Thomas Meehan would follow in his father's and grandfather's footsteps when he joined the staff of the 'Irish-American' as a journalist. Upon graduation from St. Francis Xavier College in 1874, he was appointed managing editor, a position he held until the newspaper stopped publishing in 1906. Like his father, Thomas Meehan was a man of dedication and unbounded loyalty, but his passion would not be directed toward the cause of Irish independence, but for the preservation of the history of the Catholic Church in the United States. While his correspondence reveals a man who was committed to the advancement of Irish interests in this country, he did not become actively involved in the movement for Irish independence. He continued to support the nationalist movement, but did not assume a position of leadership within the Irish-American community on this issue as his father had. Instead, Meehan's energy was channeled toward issues dealing with the Catholic Church. He moved comfortably within Catholic social circles. He sought, and indeed cultivated, relationships with members of the American hierarchy, several of whom had been classmates with him at St. Francis Xavier College. Perhaps this was an outcome of his being born and raised in this country or of his years spent as a student at St. Francis Xavier College. The relationships he forged with his professors and classmates at St. Francis Xavier were lasting and had a formative influence on his life. As a journalist, his interest in the affairs of the Catholic Church soon led to his reporting on its activities, and in 1888 he began to regularly contribute to the Baltimore 'Sun' as a correspondent on Catholic affairs. He would be one of the first journalists contracted to comment on Catholic issues in the secular press. Over the years, he would contribute to a number of other regional papers, including the Philadelphia 'Public Ledger,' the Richmond 'Times,' and Rotterdam's Catholic weekly 'de Maasbode.' He also acted as special contributor for several local newspapers, including the New York 'Sun' and the Brooklyn 'Eagle,' as well as serving as an editor at the New York 'Herald.'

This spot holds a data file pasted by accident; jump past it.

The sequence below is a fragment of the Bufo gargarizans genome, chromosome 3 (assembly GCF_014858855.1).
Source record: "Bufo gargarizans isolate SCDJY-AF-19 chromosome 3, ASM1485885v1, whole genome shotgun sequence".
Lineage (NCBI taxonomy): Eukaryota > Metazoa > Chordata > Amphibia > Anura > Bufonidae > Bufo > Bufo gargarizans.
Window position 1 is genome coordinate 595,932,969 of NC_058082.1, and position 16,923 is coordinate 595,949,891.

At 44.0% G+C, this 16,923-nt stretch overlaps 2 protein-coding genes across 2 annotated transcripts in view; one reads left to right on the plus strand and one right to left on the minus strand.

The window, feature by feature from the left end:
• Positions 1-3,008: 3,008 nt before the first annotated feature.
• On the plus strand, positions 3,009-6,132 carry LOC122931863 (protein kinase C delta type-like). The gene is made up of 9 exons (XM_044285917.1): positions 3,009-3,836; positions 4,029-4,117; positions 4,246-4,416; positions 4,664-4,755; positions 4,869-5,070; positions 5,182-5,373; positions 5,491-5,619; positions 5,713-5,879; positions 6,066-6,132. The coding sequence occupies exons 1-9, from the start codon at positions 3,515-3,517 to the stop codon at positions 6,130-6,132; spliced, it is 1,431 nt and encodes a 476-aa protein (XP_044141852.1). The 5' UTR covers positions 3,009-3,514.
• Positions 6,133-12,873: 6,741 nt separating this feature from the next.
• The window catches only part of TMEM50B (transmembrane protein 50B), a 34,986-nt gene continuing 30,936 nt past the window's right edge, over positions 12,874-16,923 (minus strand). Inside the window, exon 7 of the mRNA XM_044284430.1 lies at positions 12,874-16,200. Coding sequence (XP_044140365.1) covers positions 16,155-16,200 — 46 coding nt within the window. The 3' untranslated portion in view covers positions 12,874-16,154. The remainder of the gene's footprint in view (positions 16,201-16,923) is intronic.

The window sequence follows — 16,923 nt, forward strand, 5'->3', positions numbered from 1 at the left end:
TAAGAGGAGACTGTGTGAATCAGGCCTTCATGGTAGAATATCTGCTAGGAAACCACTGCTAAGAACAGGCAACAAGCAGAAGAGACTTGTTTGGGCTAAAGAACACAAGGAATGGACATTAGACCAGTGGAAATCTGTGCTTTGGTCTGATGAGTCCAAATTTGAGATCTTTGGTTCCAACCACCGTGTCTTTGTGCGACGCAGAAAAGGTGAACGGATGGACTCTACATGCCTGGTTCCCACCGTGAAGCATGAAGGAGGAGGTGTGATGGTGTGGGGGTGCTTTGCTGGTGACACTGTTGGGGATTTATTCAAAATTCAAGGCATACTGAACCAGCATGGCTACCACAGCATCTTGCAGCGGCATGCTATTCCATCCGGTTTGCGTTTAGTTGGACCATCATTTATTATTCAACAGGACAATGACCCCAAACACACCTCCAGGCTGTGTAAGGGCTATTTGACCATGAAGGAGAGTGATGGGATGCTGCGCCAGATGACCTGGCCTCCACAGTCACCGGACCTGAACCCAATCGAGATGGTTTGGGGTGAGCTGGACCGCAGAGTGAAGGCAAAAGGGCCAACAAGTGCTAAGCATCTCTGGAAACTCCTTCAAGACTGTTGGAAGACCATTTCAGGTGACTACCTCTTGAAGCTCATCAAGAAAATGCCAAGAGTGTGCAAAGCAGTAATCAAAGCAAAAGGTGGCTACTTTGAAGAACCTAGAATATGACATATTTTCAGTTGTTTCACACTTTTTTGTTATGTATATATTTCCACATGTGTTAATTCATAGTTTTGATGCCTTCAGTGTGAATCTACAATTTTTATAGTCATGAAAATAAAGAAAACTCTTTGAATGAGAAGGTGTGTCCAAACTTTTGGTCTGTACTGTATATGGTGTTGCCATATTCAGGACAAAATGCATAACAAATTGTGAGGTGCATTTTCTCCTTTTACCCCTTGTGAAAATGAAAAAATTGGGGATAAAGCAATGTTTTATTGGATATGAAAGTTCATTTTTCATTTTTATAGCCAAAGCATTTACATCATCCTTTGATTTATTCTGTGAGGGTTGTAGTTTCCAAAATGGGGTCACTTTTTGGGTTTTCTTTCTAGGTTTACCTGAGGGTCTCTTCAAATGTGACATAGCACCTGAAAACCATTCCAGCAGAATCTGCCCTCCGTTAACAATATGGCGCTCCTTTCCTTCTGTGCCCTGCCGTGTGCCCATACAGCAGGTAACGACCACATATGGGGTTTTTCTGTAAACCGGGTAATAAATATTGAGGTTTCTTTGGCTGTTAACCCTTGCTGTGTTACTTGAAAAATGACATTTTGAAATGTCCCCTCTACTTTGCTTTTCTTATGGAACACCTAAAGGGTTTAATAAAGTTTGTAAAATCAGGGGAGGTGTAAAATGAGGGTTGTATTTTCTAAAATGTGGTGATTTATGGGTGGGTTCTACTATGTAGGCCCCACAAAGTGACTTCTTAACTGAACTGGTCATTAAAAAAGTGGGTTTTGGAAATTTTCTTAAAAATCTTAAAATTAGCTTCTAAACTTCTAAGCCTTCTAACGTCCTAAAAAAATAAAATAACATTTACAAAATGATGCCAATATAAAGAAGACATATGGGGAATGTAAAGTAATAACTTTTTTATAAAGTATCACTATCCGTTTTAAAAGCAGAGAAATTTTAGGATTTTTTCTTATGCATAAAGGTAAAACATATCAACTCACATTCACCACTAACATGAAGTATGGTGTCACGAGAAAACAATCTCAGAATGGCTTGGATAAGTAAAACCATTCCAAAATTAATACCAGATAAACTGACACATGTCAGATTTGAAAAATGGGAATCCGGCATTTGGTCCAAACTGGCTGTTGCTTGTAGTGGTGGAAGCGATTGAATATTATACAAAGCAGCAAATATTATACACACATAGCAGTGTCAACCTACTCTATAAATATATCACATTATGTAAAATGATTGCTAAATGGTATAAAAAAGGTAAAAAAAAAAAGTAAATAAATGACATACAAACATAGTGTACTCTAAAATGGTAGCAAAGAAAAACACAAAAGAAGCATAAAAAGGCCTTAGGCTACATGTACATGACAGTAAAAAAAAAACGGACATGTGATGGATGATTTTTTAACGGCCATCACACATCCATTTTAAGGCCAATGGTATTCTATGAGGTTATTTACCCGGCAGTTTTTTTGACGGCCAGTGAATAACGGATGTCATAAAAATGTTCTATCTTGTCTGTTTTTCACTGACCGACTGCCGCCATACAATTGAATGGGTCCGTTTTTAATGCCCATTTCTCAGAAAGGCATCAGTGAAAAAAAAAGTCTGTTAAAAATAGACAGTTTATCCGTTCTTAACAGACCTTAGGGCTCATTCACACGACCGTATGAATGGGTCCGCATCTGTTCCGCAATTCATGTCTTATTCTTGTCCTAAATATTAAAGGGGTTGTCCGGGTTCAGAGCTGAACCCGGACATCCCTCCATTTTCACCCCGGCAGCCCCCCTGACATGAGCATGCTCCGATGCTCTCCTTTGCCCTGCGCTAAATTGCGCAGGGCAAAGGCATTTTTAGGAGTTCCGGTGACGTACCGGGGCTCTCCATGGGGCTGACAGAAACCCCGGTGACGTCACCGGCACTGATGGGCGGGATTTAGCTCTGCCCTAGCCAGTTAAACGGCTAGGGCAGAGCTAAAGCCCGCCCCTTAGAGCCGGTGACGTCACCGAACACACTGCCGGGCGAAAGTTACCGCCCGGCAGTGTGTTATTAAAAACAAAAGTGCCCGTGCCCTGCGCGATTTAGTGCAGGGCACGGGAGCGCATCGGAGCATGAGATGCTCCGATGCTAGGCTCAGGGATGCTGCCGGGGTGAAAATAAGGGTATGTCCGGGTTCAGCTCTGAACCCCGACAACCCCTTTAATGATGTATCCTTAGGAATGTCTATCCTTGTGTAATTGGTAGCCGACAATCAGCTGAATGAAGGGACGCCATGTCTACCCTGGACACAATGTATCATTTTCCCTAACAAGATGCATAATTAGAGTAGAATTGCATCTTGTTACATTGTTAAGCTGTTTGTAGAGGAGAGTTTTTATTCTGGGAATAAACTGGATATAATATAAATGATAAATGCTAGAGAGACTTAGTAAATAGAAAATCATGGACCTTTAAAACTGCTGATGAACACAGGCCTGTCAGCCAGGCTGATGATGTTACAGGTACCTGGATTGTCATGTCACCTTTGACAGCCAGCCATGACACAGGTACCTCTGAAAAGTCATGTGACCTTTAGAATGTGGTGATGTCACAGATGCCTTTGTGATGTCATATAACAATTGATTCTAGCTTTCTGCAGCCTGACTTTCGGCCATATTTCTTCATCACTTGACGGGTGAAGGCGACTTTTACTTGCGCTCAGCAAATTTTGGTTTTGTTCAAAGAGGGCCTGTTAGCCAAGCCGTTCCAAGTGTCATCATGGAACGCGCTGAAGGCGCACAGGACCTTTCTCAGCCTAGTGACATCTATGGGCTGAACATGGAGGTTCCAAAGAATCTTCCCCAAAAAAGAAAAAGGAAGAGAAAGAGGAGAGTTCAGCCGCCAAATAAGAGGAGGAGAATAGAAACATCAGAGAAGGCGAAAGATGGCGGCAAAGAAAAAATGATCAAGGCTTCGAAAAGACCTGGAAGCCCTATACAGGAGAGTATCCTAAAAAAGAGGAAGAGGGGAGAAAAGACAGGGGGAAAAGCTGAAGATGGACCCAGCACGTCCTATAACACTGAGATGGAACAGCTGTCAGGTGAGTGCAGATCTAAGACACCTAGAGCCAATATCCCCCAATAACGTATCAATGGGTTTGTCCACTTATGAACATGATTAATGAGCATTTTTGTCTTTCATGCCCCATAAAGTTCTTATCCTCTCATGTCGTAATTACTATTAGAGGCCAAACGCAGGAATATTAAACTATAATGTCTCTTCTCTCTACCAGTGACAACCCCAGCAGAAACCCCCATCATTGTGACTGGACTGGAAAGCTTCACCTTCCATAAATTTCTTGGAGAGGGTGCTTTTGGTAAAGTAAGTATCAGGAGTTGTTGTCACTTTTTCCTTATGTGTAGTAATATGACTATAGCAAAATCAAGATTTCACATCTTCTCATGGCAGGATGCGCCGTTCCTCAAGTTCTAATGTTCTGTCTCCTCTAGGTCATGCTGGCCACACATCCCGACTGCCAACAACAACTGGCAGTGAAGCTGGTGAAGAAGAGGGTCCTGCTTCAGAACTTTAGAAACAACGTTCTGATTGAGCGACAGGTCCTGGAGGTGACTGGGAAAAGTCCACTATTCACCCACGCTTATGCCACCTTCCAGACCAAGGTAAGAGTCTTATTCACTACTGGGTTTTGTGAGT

Meehan had become interested in the history of the Catholic Church in the United States at an early age and had at one time assisted John Gilmary Shea in his research. Over his life, Meehan contributed scores of articles to Catholic publications, including 'The Catholic World,' 'North American Review,' 'America,' and the 'Records and Studies' of the U.S. Catholic Historical Society. He wrote a biography of the noted Catholic layman Thomas Mulry (1855-1916) and acted as editor and contributor to the 'Catholic Builders of the United States' series. In 1905 he was hired to manage the editorial room for the 'Catholic Encyclopedia' and in 1909 was persuaded by his good friend and colleague, Rev. John J. Wynne, SJ, to oversee the editorial production of the then newly founded Jesuit weekly newspaper 'America.' He was appointed editor of the 'Records and Studies' of the U.S. Catholic Historical Society in 1905, succeeding his friend Charles G. Herbermann, co-founder of the society.
In 1939, at the age of 84, Meehan finally accepted the position of president of the United States Catholic Historical Society, which he held up until his death in 1942. Recognition for his service and dedication to the church came when Pope Pius XI appointed him a Knight of St. Gregory in 1931, one of the highest honors bestowed by the church on a member of its laity. He was presented with an award by the Brooklyn Alumni Sodality in 1939 for his achievements, and in 1941 he was honored with an honorary degree from Fordham University.